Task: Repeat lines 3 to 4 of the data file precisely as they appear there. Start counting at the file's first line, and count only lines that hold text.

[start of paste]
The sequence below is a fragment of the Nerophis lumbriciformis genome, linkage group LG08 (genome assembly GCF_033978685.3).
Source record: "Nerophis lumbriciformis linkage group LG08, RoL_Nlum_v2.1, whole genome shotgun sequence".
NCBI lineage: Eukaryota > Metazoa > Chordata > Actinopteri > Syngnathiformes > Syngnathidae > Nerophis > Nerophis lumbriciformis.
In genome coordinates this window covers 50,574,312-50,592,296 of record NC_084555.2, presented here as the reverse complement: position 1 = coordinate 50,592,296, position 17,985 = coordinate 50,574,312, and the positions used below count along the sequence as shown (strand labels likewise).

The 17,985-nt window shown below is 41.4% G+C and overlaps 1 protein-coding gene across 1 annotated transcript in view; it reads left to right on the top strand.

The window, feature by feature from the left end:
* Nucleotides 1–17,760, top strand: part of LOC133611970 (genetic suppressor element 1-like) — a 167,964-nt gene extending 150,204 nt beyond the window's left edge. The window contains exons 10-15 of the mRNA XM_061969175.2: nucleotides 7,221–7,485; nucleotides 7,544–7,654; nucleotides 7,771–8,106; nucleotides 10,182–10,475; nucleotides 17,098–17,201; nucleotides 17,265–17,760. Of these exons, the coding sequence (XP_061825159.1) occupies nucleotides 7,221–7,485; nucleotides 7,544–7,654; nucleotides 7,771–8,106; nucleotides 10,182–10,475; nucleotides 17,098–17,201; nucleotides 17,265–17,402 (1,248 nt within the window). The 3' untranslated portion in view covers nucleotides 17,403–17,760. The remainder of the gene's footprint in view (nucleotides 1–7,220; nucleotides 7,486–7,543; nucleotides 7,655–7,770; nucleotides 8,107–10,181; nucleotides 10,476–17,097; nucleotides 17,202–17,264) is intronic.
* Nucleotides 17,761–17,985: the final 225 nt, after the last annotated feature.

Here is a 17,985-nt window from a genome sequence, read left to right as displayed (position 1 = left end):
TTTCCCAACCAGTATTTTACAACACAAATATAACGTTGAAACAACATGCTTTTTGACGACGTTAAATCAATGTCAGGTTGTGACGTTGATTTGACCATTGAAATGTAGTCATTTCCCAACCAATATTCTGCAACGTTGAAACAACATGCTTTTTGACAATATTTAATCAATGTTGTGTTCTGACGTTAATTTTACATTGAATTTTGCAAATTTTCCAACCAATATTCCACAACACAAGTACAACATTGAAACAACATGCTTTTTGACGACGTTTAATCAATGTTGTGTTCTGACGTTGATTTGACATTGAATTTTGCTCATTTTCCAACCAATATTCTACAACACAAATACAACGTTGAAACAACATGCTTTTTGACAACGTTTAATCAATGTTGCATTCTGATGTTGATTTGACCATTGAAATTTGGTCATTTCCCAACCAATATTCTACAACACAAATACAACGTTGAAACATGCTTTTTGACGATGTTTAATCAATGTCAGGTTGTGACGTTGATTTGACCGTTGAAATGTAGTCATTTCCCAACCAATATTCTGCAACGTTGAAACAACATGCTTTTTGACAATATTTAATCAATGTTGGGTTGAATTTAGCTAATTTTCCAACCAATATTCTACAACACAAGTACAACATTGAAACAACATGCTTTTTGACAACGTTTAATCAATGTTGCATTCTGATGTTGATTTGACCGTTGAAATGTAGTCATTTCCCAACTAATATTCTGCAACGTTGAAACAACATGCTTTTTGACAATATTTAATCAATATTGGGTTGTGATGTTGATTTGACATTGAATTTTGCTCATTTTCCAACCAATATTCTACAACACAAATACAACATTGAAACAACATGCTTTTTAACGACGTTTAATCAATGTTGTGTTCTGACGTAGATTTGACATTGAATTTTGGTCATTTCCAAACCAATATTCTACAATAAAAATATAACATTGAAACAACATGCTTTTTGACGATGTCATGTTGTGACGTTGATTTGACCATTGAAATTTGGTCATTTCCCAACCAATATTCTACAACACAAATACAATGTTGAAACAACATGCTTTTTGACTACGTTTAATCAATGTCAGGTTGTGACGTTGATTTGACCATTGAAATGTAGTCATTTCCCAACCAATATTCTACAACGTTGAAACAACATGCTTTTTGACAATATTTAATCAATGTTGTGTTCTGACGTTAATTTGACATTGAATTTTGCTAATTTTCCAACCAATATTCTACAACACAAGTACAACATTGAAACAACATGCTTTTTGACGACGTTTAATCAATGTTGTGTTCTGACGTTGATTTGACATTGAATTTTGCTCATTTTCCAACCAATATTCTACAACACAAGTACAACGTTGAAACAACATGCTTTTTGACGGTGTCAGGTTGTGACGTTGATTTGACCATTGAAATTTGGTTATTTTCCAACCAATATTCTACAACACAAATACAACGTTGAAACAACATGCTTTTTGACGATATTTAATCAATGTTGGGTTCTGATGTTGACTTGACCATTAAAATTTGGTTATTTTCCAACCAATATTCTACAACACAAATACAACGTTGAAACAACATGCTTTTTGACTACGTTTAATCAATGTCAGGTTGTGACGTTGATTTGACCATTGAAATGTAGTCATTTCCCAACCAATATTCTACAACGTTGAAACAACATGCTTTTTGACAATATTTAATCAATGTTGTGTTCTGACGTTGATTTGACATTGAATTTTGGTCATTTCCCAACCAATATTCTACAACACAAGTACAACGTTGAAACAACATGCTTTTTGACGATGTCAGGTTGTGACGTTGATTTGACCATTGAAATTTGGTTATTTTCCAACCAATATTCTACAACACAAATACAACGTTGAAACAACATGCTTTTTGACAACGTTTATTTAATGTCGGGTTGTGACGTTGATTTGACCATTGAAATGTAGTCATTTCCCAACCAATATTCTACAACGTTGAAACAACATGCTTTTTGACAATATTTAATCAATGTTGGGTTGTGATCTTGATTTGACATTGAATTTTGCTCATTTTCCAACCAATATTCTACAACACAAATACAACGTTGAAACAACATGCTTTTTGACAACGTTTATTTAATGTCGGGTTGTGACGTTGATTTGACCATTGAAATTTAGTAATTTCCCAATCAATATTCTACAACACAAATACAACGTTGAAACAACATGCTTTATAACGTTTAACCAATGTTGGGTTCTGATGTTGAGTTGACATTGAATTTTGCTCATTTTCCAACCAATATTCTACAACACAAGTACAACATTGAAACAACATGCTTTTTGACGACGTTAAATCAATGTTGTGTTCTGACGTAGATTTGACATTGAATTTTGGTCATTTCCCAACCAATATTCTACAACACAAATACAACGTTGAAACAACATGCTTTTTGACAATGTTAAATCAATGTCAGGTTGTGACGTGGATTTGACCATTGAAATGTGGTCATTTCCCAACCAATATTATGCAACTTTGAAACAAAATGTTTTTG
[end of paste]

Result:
NCBI lineage: Eukaryota > Metazoa > Chordata > Actinopteri > Syngnathiformes > Syngnathidae > Nerophis > Nerophis lumbriciformis.
In genome coordinates this window covers 50,574,312-50,592,296 of record NC_084555.2, presented here as the reverse complement: position 1 = coordinate 50,592,296, position 17,985 = coordinate 50,574,312, and the positions used below count along the sequence as shown (strand labels likewise).